Transnational Rights and Security LLM
Full Time: 1 Year
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For questions regarding study and admissions please contact us:
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This course is currently suspending applications. The next expected cohort is September 2021. Please email firstname.lastname@example.org to register your interest.
Societies in the twenty first century are constantly changing and the internal and external threats and opportunities to rights and justice are always evolving. As a Law team, we place great importance on equipping our students to be ready to help tackle these threats, and take advantages of these opportunities. Our new LLM course in Transnational Rights and Security is a perfect opportunity for you to develop your understanding of the key contemporary international legal issues, as well as identifying potential solutions on a national, international and transnational scale.
The course will help you to identify the ways in which organisations can tackle these issues and the contribution to the management of international human rights. This LLM programme will empower you to actively apply your own lived experiences and to critically develop by reflecting on the experiences of others. It will be delivered via student-centred, active learning to equip you with the skills needed to make a positive contribution to change in society.
While studying for this LLM degree, you can be assured that your learning and study experience will be facilitated and led by our dedicated lecturers. With specialist knowledge in Organised Crime, Human Rights, National Security and the interactions between these areas, you can expect to develop in your areas of expertise and be motivated to make an impact within your future career.
You can also expect to put your study to practice, with the incorporation of your own personal experiences. Having a greater awareness of how national, international and regional law work in conjunction to each other can support your practice further.
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It is key to identify that the importance of balancing rights and security is very much a global 21st century issue.
The United Nations Office of Drugs and Crime considers transnational organised crime to be changing and flexible, and capable of taking advantage of the increased levels of globalization. This makes it more than a national priority, and so understanding how international, regional and national organisations are attempting to tackle the issue is a crucial step.
It must be balanced with international human rights provisions, and the overlap into terrorism brings into play national security strategies which, in turn have to be balanced with religious sensitivity. All of this is conducted in an environment where illicit firearms have been responsible for over a million deaths between 2012 and 2016 (Small Arms Survey, 2017).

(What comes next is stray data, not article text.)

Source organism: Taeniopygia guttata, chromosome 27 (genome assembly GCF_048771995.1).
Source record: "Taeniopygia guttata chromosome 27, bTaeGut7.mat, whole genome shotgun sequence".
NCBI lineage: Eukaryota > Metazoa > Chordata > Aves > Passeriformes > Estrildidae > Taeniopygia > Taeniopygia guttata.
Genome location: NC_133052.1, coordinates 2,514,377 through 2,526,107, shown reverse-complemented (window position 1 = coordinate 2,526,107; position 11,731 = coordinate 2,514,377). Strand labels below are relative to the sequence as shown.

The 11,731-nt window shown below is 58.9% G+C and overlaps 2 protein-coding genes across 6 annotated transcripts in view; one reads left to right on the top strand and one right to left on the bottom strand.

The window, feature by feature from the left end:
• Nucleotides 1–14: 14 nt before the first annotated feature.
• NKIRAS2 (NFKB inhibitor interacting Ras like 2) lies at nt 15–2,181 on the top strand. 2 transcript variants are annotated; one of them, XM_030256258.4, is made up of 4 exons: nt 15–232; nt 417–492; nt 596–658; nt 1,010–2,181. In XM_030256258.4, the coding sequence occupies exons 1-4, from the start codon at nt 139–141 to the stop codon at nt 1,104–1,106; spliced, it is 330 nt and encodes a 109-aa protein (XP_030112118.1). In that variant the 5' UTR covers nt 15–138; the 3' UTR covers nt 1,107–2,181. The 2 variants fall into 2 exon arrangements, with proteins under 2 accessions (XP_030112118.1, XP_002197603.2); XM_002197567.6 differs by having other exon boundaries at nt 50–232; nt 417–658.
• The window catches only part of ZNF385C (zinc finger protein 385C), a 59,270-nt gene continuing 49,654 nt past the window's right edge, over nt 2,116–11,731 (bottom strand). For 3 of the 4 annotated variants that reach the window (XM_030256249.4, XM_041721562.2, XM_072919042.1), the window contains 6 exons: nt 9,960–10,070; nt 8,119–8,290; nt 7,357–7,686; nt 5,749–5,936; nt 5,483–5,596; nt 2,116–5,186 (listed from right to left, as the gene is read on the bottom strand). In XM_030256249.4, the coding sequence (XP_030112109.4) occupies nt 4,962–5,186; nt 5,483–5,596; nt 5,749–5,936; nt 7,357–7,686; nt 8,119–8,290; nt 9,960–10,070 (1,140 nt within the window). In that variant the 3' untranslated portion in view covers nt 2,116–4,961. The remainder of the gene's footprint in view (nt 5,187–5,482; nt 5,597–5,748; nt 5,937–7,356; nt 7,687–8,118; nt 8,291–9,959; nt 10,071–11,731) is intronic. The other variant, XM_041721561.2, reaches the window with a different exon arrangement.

As students studying law on this LLM Transnational Rights and Security course, you will explore and develop practical and academic skills in all of these areas.
List of modules
Public International Law (20 Credits)
Module code: LAWM040Status: CompulsoryThe purpose of this module is to introduce students to the nature and operation of `public international law? focusing on issues around the status of international law operation of the UN and the use of force. We will explore the rights and responsibilities enjoyed by the subjects of international law
National Security: Law, Policy and Practice (20 Credits)
Module code: LAWM041Status: CompulsoryThe purpose of this module is to critically analyse the meaning and scope of the concept of national security responses of States and non-State actors to threats to the national security of States and other entities and the impact on human rights of these threats and responses.
Law Dissertation (60 Credits)
Module code: LAWM046Status: CompulsoryThe purpose of this module is to allow students to develop practice and exhibit the skills gained from previous study through the researching and writing of a dissertation in a chosen law-related topic. The module allows students to demonstrate coherent detailed and analytical knowledge of that topic.
Transnational Organised Crime (20 Credits)
Module code: LAWM049Status: CompulsoryThe purpose of this module is to enable students to analyse the threats posed to legitimate societies by Transnational Organised Crime (TOC). This will be examined in the context of the legal responses to TOC with specific focus on national regional and global institutional and legislative frameworks.
Firearms Crime (20 Credits)